He was fast but, he soon un­der­stood, too light for the older grades and he worked vo­ra­ciously on try­ing to bulk up. Gal­way had spent spring­time af­ter spring­time in the shade, com­ing close but ul­ti­mately miss­ing out on league pro­mo­tion while teams like Done­gal and Ty­rone popped up and down be­tween the di­vi­sions. Heaney says it was frus­trat­ing, “a hor­ri­ble place to be”.

But they kept im­prov­ing, catch­ing ev­ery­one un­aware in win­ning the 2016 Con­nacht ti­tle. Their con­spic­u­ous dis­ap­point­ment came in last year’s Con­nacht fi­nal against Roscom­mon, for which they were favourites and play­ing in Salthill.

“I don’t know what hap­pened . . . it is some­thing I have asked my­self and you come up with this and that. You do make mis­takes and just never got out of the trap. But it just didn’t work for us and Roscom­mon took their chance.”

Sig­nif­i­cantly, when the GAA All-Star nom­i­na­tions were an­nounced last au­tumn, Gal­way had no play­ers in­cluded de­spite fea­tur­ing in a pro­vin­cial fi­nal and an All-Ire­land quar­ter-fi­nal. It seemed sym­bolic of their sea­son. They had been flick­er­ingly ex­cel­lent but in­con­sis­tent. That was why the public was du­bi­ous about their po­ten­tial in Di­vi­sion One this year.

“As a team we took no no­tice of that,” Heaney says. “I wasn’t shocked that we were win­ning games. We al­ways be­lieve we can. It is just about get­ting a per­for­mance in and stick­ing to our process.”

They kept their heads down and left it to others to take no­tice of what they were at. That Gal­way had style was never in ques­tion but there was some­thing in their de­fen­sive ro­bust­ness and ap­petite and most of all their at­ti­tude of never back down that caused a stir.

2017 had been the year of years for Gal­way hurl­ing. Now the public re­sponded to the foot­ball team. It felt good: be­ing on a roll, play­ing the top teams again, find­ing their feet. When Dublin came to Salthill, Gal­way had al­ready qual­i­fied for the league fi­nal but there was a crack­ing at­mos­phere that day as the home team set about ex­tend­ing their win­ning record. In the end, the All-Ire­land cham­pi­ons squeezed them and it fell to Heaney to strike an in­jury-time point through a crowd to earn them a draw.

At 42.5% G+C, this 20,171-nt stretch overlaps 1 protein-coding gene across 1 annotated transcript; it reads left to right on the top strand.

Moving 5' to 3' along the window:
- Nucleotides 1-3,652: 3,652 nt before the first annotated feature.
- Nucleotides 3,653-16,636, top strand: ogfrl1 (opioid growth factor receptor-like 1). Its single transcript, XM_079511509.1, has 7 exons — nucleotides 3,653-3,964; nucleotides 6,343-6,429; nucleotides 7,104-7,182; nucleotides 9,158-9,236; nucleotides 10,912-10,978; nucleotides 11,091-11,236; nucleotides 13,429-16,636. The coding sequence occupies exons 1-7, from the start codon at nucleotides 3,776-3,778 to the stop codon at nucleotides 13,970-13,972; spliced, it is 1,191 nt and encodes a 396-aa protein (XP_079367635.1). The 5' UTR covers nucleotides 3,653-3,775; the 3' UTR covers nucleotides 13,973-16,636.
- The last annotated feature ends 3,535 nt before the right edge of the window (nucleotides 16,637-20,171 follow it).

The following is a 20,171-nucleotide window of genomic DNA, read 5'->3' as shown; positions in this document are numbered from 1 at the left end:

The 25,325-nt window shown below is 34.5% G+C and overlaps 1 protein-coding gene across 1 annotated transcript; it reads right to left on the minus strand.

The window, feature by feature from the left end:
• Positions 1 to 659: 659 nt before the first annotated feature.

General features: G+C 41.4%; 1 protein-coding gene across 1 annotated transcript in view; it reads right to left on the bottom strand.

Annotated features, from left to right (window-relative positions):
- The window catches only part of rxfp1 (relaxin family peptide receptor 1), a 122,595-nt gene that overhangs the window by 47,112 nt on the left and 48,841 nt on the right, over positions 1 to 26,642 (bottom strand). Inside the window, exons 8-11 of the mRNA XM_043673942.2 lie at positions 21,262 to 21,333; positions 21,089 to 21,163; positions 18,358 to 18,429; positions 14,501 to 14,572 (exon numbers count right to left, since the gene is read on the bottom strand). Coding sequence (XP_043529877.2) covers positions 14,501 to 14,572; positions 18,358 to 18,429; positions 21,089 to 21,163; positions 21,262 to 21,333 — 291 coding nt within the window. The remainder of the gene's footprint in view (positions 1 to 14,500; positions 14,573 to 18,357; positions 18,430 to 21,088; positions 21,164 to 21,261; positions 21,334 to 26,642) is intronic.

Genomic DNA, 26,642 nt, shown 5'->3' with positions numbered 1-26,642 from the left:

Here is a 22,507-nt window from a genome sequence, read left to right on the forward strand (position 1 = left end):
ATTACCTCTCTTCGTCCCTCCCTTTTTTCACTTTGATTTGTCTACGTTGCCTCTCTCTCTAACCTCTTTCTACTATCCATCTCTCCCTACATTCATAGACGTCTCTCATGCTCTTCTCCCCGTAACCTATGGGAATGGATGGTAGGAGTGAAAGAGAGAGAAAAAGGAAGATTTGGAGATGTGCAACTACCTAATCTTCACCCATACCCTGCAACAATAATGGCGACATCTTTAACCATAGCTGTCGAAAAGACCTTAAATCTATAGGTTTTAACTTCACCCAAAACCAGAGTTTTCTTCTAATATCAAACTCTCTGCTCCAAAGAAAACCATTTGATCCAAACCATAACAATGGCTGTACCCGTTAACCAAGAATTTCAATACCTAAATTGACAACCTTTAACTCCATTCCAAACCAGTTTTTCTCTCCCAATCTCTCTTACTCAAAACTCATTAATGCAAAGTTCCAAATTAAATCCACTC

Mas­sively dif­fer­ent

“It is just never giv­ing up. I think they went one ahead. And they are a great side and it was un­real to have them in Salthill. I sup­pose that was the first time Gal­way played Dublin in a long time. But I don’t think it was mas­sively dif­fer­ent in terms of in­ten­sity to the other games. We didn’t just say: ah, we’ve done well here. We were un­happy. We gave away our lead. I am not go­ing to say we were de­lighted to get the draw be­cause we slipped up. Thank­fully, the ball went over the bar. If you are in the shoot­ing area and get the chance you need to be scor­ing that.”

Heaney didn’t blink and the grim fore­casts that Dublin would serve up a les­son in the league fi­nal didn’t ma­te­ri­alise. The new­com­ers had their chances to win a first league ti­tle for Gal­way since 1981 but fin­ished up with an even clearer un­der­stand­ing of the econ­omy of fin­ish­ing which Dublin bring to their game.

Sun­day is the lat­est in a sea­son of tests for Gal­way. Heaney’s fa­ther is from Mayo but he laughs at the idea of con­flicted loy­alty. “I was al­ways Gal­way through and through.” Sev­eral of their league reg­u­lars have yet to play a minute of cham­pi­onship whereas Mayo’s start­ing 15 will be filled with dec­o­rated vet­er­ans. In his fourth cam­paign, Heaney has be­come a se­nior fig­ure in a team that has the po­ten­tial to make a big noise. He doesn’t care where he is asked to play – just that he’s con­tribut­ing.

“I don’t have a pref­er­ence. You are al­ways up and down work­ing. I don’t have a pref­er­ence. I sup­pose that is the thing with Kevin. A lot of play­ers have been asked to play dif­fer­ent roles and do dif­fer­ent things. What­ever num­ber you are wear­ing you need to adapt.”

We had a cou­ple of goal chances be­fore half-time and when you don’t take those against a big team you will pay for it. But we don’t go out to stand off any team . . . we are learn­ing ev­ery game we go out”